FIGS. 6B through 6E relate to modifications relative to the drum, with FIG. 6E showing the addition of a bridge 120, hinged to a back plate 121 at 123, and riding in grooves 125, 127 and 129 of drum 130 of FIG. 6B. It may be appreciated that the bridge comprises three bars adapted to span the space between back plate 121 and forward plate 131 (FIG. 6E). This structure is provided for accommodating flimsy paper to prevent it from sagging and maintain the high speed action.
It is also provided to permit quick start and stop of the feeding action through the provision of electromagnet 134 which raises and lowers bridge 120.
In lieu of drum 130, either the concave drum 137 of FIG. 6C or the convex drum 139 of FIG. 6D may be substituted. However, in case of substitution, it is desirable, although not necessary, that the back plate 121 and forward plate 131 be curved in conformity with the curvature of the drums to enhance the offsetting action, i.e., avoid buckling.
It might be mentioned that for stiffer products the curved structures may be used with or without the bridges and slots.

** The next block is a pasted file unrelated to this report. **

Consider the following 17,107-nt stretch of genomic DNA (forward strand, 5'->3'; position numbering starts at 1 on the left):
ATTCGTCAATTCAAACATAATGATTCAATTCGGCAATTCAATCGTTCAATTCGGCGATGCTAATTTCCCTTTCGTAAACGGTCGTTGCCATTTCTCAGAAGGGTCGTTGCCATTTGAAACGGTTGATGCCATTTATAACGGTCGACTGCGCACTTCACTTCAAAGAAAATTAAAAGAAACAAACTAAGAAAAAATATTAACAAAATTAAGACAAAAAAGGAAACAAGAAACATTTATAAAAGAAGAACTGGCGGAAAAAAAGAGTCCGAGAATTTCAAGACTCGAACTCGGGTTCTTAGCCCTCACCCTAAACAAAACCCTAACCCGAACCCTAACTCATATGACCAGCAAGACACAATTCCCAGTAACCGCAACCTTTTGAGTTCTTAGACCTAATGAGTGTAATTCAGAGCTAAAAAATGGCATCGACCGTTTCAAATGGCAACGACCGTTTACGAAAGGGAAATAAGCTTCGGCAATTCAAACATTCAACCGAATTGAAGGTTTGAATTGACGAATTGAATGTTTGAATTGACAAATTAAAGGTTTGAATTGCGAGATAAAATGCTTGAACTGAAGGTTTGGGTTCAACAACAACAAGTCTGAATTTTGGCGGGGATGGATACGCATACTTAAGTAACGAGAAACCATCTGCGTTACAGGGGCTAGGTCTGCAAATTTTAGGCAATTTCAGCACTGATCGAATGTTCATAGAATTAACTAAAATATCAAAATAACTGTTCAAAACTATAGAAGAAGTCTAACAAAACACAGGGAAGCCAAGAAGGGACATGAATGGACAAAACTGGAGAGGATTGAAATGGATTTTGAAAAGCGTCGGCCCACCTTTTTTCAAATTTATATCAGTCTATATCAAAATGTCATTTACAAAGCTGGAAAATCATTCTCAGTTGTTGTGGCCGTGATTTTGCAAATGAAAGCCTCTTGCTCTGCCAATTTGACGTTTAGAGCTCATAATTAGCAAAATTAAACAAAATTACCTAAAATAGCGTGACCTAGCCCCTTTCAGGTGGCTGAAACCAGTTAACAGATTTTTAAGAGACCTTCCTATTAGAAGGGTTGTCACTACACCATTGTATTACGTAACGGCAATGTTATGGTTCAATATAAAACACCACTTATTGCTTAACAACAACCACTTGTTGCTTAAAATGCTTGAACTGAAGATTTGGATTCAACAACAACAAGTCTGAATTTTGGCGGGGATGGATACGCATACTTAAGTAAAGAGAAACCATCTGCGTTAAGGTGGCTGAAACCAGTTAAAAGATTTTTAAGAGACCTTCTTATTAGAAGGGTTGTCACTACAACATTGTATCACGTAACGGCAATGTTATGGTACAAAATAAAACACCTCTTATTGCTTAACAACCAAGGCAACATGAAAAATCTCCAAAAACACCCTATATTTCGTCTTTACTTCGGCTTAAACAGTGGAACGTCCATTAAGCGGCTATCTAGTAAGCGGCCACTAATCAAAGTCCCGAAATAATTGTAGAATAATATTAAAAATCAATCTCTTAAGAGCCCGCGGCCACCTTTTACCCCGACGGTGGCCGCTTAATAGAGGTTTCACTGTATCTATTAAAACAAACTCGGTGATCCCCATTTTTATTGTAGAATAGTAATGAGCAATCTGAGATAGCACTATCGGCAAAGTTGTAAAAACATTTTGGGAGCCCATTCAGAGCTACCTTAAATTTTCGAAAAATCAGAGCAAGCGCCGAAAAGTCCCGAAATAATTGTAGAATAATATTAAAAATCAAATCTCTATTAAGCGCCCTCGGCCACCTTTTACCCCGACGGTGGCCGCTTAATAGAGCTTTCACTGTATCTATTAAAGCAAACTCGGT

In FIG. 7, there is illustrated a top feeder 149 which employs a table support 150 conveyor 153 for transporting products 15, with the small or flap portion 23 forward, and at an angle of approximately 36° to the table 150. These products are conveyed to their source position against sensor arm 155 and are automatically replenished under control of this pressure sensor arm which releases a clutch drive 154 for conveyor 153 when a predetermined pressure is sensed to stop feeding new products to the source; then, it restarts the conveyor to maintain an adequate source of supply for the feeding. A guide 157 is provided as being equivalent to the forward bar plate 88 of FIG. 6, to make certain that the products are guided into the nip between rollers 159 and 161.
This top feeder is also of the pusher type, since the blades 163 of drum 165 engage the trailing edge 25 and push the product 15 for engagement by the nip between speed up rollers 159 and 161. This particular structure offers two advantages as follows:
1. It always removes the top product so there is no real weight on it; and,
2. The gate guide 157 prevents flap buckling.
Of course, the angle of the products to the platform 150 may vary considerably, but the 36° is given as an operative number. Also, of course, the gate guide 157 may be of the three bar type and drum 165 of the straight type, as shown at 130 in FIG. 6B.